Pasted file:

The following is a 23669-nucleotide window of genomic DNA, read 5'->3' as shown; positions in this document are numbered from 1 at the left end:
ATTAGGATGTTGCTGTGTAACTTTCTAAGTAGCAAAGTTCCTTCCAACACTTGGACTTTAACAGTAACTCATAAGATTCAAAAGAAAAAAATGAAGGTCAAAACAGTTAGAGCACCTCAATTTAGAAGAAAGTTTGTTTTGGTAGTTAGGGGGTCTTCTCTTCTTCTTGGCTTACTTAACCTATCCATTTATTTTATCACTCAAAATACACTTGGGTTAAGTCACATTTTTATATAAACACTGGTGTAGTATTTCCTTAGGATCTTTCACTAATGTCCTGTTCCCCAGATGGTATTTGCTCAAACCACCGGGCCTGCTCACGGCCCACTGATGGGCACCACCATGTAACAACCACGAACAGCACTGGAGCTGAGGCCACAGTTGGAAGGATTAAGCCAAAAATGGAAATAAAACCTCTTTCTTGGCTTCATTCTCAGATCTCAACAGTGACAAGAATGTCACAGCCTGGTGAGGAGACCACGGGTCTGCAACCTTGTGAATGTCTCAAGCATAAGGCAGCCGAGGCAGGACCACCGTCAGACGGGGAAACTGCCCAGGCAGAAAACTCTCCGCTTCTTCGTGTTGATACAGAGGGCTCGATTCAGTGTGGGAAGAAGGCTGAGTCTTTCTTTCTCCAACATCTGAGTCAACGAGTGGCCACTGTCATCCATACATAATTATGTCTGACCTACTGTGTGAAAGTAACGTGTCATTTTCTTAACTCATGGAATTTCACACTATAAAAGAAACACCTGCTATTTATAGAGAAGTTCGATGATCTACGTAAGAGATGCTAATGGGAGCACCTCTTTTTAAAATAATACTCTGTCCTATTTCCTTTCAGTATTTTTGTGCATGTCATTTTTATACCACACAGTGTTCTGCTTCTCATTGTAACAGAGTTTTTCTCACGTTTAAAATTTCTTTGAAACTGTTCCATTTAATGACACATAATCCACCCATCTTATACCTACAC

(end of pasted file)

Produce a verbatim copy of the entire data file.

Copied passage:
The following is a 23669-nucleotide window of genomic DNA, read 5'->3' as shown; positions in this document are numbered from 1 at the left end:
ATTAGGATGTTGCTGTGTAACTTTCTAAGTAGCAAAGTTCCTTCCAACACTTGGACTTTAACAGTAACTCATAAGATTCAAAAGAAAAAAATGAAGGTCAAAACAGTTAGAGCACCTCAATTTAGAAGAAAGTTTGTTTTGGTAGTTAGGGGGTCTTCTCTTCTTCTTGGCTTACTTAACCTATCCATTTATTTTATCACTCAAAATACACTTGGGTTAAGTCACATTTTTATATAAACACTGGTGTAGTATTTCCTTAGGATCTTTCACTAATGTCCTGTTCCCCAGATGGTATTTGCTCAAACCACCGGGCCTGCTCACGGCCCACTGATGGGCACCACCATGTAACAACCACGAACAGCACTGGAGCTGAGGCCACAGTTGGAAGGATTAAGCCAAAAATGGAAATAAAACCTCTTTCTTGGCTTCATTCTCAGATCTCAACAGTGACAAGAATGTCACAGCCTGGTGAGGAGACCACGGGTCTGCAACCTTGTGAATGTCTCAAGCATAAGGCAGCCGAGGCAGGACCACCGTCAGACGGGGAAACTGCCCAGGCAGAAAACTCTCCGCTTCTTCGTGTTGATACAGAGGGCTCGATTCAGTGTGGGAAGAAGGCTGAGTCTTTCTTTCTCCAACATCTGAGTCAACGAGTGGCCACTGTCATCCATACATAATTATGTCTGACCTACTGTGTGAAAGTAACGTGTCATTTTCTTAACTCATGGAATTTCACACTATAAAAGAAACACCTGCTATTTATAGAGAAGTTCGATGATCTACGTAAGAGATGCTAATGGGAGCACCTCTTTTTAAAATAATACTCTGTCCTATTTCCTTTCAGTATTTTTGTGCATGTCATTTTTATACCACACAGTGTTCTGCTTCTCATTGTAACAGAGTTTTTCTCACGTTTAAAATTTCTTTGAAACTGTTCCATTTAATGACACATAATCCACCCATCTTATACCTACAC